Activists, citing need for gay-specific protests, organize “Gays Against Bush”
While most lesbian, gay, bisexual and transgender groups are taking a pass on mounting protests at the Republican National Convention in New York next month as they pursue other priorities, a grassroots group that has dubbed itself “Gays Against Bush” has embarked on building a gay and lesbian presence in some of the larger demonstrations planned around town when the G.O.P. arrives.
Veteran AIDS activist Ray Dries pulled the group together on June 20 at Manhattan’s LGBT Community Center with about 25 other activists, including this reporter, who vary from radical to Democratic politics, as well as at least one disaffected Republican. The group will meet every Tuesday from 6 to 8 p.m. at the Center until the convention begins on August 30. In a year in which the Bush administration has launched an unprecedented attack on LGBT rights, the group is looking for creative ways to protest Republican bigotry while appealing to Americans’ sense of fairness.
At the very least, Gays Against Bush will put together an LGBT feeder march from Sheridan Square the morning of the massive World Says No to the Bush Agenda March being organized by United for Peace & Justice (UPJ), the folks who have staged the largest U.S. anti-war marches since the move toward war in Iraq began.
UPJ has won the right to march past the empty Madison Square Garden, site of the Republican convention, on Sunday, August 29 at midday, but was denied the right to rally in Central Park, despite the editorial support of papers from The New York Times to the New York Post. The Bloomberg administration was adamant that the group could take the offer of a rally on West Street near Chambers Street or leave it. While lead organizers like Leslie Cagan, an out lesbian, voiced concerns that the summer sun exposure in the proposed rally area is a hazard to the marchers, UPJ has accepted the city’s ultimatum. At least 250,000 demonstrators are expected.
Gays Against Bush is considering a variety of other actions on issues from same-sex marriage to gays in the military to AIDS funding, but most of the sentiment in the room on Tuesday was for organizing a protest presence at the convention and letting participants bring signs of their own choosing. Potential sites include the Times Square Armed Forces recruiting booth and the Bloomberg reception for Log Cabin Republicans in Bryant Park, but those particulars will be decided in the weeks to come. The meetings are open to all.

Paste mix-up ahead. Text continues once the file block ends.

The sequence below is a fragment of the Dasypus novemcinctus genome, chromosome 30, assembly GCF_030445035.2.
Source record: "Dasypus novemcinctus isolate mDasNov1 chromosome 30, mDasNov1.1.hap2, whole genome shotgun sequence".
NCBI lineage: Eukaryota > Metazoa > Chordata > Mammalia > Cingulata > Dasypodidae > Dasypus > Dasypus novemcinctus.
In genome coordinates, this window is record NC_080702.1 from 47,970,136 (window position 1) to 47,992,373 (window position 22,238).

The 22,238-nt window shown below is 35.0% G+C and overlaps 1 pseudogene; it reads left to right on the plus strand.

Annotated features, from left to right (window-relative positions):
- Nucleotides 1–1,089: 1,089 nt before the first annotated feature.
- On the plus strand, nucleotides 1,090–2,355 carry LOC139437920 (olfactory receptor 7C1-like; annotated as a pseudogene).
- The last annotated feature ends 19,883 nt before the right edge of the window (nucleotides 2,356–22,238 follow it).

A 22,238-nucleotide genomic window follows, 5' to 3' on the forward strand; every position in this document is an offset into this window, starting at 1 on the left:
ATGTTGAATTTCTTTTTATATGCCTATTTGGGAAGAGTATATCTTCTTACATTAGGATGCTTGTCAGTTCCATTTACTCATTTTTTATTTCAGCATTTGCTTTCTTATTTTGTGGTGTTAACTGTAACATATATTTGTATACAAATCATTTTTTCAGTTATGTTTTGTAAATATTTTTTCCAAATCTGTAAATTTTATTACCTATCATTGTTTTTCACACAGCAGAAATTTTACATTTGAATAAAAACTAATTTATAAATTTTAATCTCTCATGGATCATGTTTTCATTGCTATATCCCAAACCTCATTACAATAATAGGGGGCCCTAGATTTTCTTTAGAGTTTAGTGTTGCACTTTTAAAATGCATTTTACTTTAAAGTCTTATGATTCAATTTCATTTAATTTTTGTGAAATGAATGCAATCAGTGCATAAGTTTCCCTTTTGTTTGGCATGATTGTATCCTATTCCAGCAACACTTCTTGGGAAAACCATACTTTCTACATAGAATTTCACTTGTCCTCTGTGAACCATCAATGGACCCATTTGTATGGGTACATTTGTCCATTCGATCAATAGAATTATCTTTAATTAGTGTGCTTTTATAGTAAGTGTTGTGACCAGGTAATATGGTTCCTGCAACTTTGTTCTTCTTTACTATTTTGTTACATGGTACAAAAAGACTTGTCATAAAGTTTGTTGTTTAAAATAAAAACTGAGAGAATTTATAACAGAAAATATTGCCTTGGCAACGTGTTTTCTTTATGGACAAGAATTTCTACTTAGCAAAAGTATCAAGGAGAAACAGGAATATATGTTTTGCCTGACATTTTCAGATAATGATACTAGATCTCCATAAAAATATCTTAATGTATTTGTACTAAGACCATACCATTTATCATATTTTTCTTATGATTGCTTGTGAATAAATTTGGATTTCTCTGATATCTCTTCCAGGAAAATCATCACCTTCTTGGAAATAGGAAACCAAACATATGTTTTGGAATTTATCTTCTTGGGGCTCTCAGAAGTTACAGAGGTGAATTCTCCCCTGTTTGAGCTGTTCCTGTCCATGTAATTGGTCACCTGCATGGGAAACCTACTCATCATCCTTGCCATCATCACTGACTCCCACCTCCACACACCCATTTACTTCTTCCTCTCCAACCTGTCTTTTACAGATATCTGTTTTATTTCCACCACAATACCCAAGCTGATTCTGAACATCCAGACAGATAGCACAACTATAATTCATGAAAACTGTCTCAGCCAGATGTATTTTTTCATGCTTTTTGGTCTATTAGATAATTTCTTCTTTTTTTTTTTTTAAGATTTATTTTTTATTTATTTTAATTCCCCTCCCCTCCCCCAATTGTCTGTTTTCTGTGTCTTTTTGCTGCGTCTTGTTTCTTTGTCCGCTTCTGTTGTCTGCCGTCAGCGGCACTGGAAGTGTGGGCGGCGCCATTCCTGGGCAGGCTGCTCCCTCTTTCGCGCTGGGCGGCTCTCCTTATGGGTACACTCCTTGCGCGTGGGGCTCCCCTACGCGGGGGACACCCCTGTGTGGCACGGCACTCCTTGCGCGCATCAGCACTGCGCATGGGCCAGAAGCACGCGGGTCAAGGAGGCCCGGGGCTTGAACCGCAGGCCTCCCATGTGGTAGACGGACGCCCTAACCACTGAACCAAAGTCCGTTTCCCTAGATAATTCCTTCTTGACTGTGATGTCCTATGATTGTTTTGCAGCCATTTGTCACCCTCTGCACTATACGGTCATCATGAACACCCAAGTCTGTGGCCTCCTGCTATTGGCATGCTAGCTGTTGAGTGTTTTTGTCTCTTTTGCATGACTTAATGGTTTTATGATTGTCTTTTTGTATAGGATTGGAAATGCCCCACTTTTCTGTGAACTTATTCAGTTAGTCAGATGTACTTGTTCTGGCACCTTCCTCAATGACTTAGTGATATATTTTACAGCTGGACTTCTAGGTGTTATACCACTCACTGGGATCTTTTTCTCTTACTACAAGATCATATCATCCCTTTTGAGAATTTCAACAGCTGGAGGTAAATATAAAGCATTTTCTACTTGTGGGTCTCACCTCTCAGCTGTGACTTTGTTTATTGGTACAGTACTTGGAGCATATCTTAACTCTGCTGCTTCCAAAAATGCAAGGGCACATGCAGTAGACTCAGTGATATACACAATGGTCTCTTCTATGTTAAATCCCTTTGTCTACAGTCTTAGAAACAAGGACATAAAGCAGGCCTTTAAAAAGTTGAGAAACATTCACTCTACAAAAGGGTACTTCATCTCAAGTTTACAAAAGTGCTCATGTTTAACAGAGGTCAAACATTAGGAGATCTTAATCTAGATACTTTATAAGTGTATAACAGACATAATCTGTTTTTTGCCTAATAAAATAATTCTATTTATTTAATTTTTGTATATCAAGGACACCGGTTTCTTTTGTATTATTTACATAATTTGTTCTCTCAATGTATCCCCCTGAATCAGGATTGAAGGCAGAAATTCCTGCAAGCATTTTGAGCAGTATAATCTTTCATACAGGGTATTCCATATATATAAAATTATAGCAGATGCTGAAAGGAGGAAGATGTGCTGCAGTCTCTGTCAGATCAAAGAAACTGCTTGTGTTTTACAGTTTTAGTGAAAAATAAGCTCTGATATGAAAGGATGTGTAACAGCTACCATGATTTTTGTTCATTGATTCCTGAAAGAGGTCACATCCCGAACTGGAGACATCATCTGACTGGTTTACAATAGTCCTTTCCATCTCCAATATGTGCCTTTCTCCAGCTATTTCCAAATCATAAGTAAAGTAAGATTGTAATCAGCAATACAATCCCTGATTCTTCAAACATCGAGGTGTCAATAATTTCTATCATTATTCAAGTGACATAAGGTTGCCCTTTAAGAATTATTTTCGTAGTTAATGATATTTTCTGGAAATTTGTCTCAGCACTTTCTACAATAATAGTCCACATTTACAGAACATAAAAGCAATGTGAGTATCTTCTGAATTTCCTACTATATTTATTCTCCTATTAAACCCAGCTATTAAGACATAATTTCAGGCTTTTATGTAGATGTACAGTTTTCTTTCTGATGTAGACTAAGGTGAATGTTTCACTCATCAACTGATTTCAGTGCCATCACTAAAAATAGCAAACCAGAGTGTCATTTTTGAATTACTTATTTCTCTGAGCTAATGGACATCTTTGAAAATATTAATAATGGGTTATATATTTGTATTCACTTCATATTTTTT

Most of the mainstream LGBT rights groups are not devoting themselves to organizing demonstrations at the convention. Sheri Lunn, communications director for the National Gay and Lesbian Task Force, said the organization would be concentrating their efforts from now until Election Day on defeating the 11 (and counting) referenda nationwide seeking to ban same-sex marriages in state constitutions.
“The Pride Agenda is not going to be involved in the Republican Convention or any of the activities around it,” said Joe Tarver, spokesperson for the group. “The RNC and Bush administration have done a better job than any of us could ever hope in telling America where they stand on our issues. There are no questions left to be cleared up for the media or anyone else that might need to know. Our lives, our relationships and our families have become cannon fodder in the battle for the White House and the future of the country. If anyone doesn’t by now know who the good guys and the bad guys are, they been sleeping under Iraq… err.. a rock.”
Tarver said that his group is urging people with the energy to oppose Bush to get themselves and their friends to a battleground state like Pennsylvania “for a long day or weekend,” offering to help people get tied in if they don’t know how to help the Kerry/Edwards ticket. This is much the same advice filmmaker Michael Moore has been giving to those who want a new administration.
The Human Rights Campaign did not return a call seeking comment on its plans for the New York convention.
DontAmend.com, a group fighting the Federal Marriage Amendment, is planning to picket a delegate reception at the Democratic National Convention July 26 hosted by Stonewall Democrats, the Human Rights Campaign and the National Gay and Lesbian Task Force at 8:30 p.m. outside Avalon Nightclub at 15 Lansdowne Street.
“Rather than forthrightly saying that the civil rights of millions of Americans should be defended, most Democratic politicians have treated our equal marriage rights as at best an unfortunate ‘diversion’ in their election campaigns,” said Andy Thayer of DontAmend.com.
The Democratic Party platform has endorsed a broad range of rights for gay and lesbian families as it has in the past, stopping short of marriage. G.O.P. platforms have explicitly condemned any civil rights protections for LGBT people and the Republican National Committee recently attacked Sen. John Edwards, Kerry’s running mate, for opposing consensual sodomy laws.
The largest gay event tied to the Republican convention will be the Summer of Love ’04 Concert for Equality, promoting family diversity, now set for Wednesday, August 25 from 6 to 10 p.m. in the East Meadow of Central Park just north of the 96th Street entrance at Fifth Avenue. Promoter and gay activist Scott Robbe conceived that event following Pres. George W. Bush’s endorsement of the Federal Marriage Amendment. It has attracted lots of gay folks involved in the entertainment industry and will be produced by John Cameron Mitchell and Josh Wood who are busy lining up headliners for the event. For more information, go to summeroflove04.com
The Summer of Love organizers meet Mondays at Elmo on Seventh Avenue between 19th and 20th Streets at 7 p.m.